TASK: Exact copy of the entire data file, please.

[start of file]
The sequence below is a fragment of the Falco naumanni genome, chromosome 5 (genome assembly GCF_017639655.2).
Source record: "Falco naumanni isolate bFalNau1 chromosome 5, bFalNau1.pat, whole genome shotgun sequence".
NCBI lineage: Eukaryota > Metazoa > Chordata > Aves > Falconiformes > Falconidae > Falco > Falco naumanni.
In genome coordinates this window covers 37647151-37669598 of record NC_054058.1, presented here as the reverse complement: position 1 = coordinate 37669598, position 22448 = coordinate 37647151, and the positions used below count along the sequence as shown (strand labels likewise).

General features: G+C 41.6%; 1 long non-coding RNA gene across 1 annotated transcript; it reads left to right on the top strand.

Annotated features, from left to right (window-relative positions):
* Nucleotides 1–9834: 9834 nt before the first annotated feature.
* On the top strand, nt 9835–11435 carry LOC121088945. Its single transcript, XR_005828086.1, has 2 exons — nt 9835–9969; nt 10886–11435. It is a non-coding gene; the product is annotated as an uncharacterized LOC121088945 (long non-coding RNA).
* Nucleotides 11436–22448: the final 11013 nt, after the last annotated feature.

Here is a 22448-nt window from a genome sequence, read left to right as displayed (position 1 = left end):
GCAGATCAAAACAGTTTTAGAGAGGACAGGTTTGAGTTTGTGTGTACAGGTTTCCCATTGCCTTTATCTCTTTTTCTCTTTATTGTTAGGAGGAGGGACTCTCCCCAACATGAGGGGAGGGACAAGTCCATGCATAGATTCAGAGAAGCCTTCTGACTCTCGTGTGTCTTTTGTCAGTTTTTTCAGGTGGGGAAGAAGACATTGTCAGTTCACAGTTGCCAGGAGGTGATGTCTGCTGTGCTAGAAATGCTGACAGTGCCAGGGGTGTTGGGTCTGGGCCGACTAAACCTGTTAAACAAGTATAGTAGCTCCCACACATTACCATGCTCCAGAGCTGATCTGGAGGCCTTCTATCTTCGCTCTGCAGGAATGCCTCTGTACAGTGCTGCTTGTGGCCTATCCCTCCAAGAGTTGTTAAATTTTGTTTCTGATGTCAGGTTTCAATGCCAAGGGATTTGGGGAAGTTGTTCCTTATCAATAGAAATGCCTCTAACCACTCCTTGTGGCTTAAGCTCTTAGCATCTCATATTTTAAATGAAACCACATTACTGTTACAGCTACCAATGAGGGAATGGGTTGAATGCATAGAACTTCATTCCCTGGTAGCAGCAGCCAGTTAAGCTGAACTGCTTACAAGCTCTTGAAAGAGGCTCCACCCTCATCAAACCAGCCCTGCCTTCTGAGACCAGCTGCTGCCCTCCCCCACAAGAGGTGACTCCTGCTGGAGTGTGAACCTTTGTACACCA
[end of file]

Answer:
The sequence below is a fragment of the Falco naumanni genome, chromosome 5 (genome assembly GCF_017639655.2).
Source record: "Falco naumanni isolate bFalNau1 chromosome 5, bFalNau1.pat, whole genome shotgun sequence".
NCBI lineage: Eukaryota > Metazoa > Chordata > Aves > Falconiformes > Falconidae > Falco > Falco naumanni.
In genome coordinates this window covers 37647151-37669598 of record NC_054058.1, presented here as the reverse complement: position 1 = coordinate 37669598, position 22448 = coordinate 37647151, and the positions used below count along the sequence as shown (strand labels likewise).

General features: G+C 41.6%; 1 long non-coding RNA gene across 1 annotated transcript; it reads left to right on the top strand.

Annotated features, from left to right (window-relative positions):
* Nucleotides 1–9834: 9834 nt before the first annotated feature.
* On the top strand, nt 9835–11435 carry LOC121088945. Its single transcript, XR_005828086.1, has 2 exons — nt 9835–9969; nt 10886–11435. It is a non-coding gene; the product is annotated as an uncharacterized LOC121088945 (long non-coding RNA).
* Nucleotides 11436–22448: the final 11013 nt, after the last annotated feature.

Here is a 22448-nt window from a genome sequence, read left to right as displayed (position 1 = left end):
GCAGATCAAAACAGTTTTAGAGAGGACAGGTTTGAGTTTGTGTGTACAGGTTTCCCATTGCCTTTATCTCTTTTTCTCTTTATTGTTAGGAGGAGGGACTCTCCCCAACATGAGGGGAGGGACAAGTCCATGCATAGATTCAGAGAAGCCTTCTGACTCTCGTGTGTCTTTTGTCAGTTTTTTCAGGTGGGGAAGAAGACATTGTCAGTTCACAGTTGCCAGGAGGTGATGTCTGCTGTGCTAGAAATGCTGACAGTGCCAGGGGTGTTGGGTCTGGGCCGACTAAACCTGTTAAACAAGTATAGTAGCTCCCACACATTACCATGCTCCAGAGCTGATCTGGAGGCCTTCTATCTTCGCTCTGCAGGAATGCCTCTGTACAGTGCTGCTTGTGGCCTATCCCTCCAAGAGTTGTTAAATTTTGTTTCTGATGTCAGGTTTCAATGCCAAGGGATTTGGGGAAGTTGTTCCTTATCAATAGAAATGCCTCTAACCACTCCTTGTGGCTTAAGCTCTTAGCATCTCATATTTTAAATGAAACCACATTACTGTTACAGCTACCAATGAGGGAATGGGTTGAATGCATAGAACTTCATTCCCTGGTAGCAGCAGCCAGTTAAGCTGAACTGCTTACAAGCTCTTGAAAGAGGCTCCACCCTCATCAAACCAGCCCTGCCTTCTGAGACCAGCTGCTGCCCTCCCCCACAAGAGGTGACTCCTGCTGGAGTGTGAACCTTTGTACACCA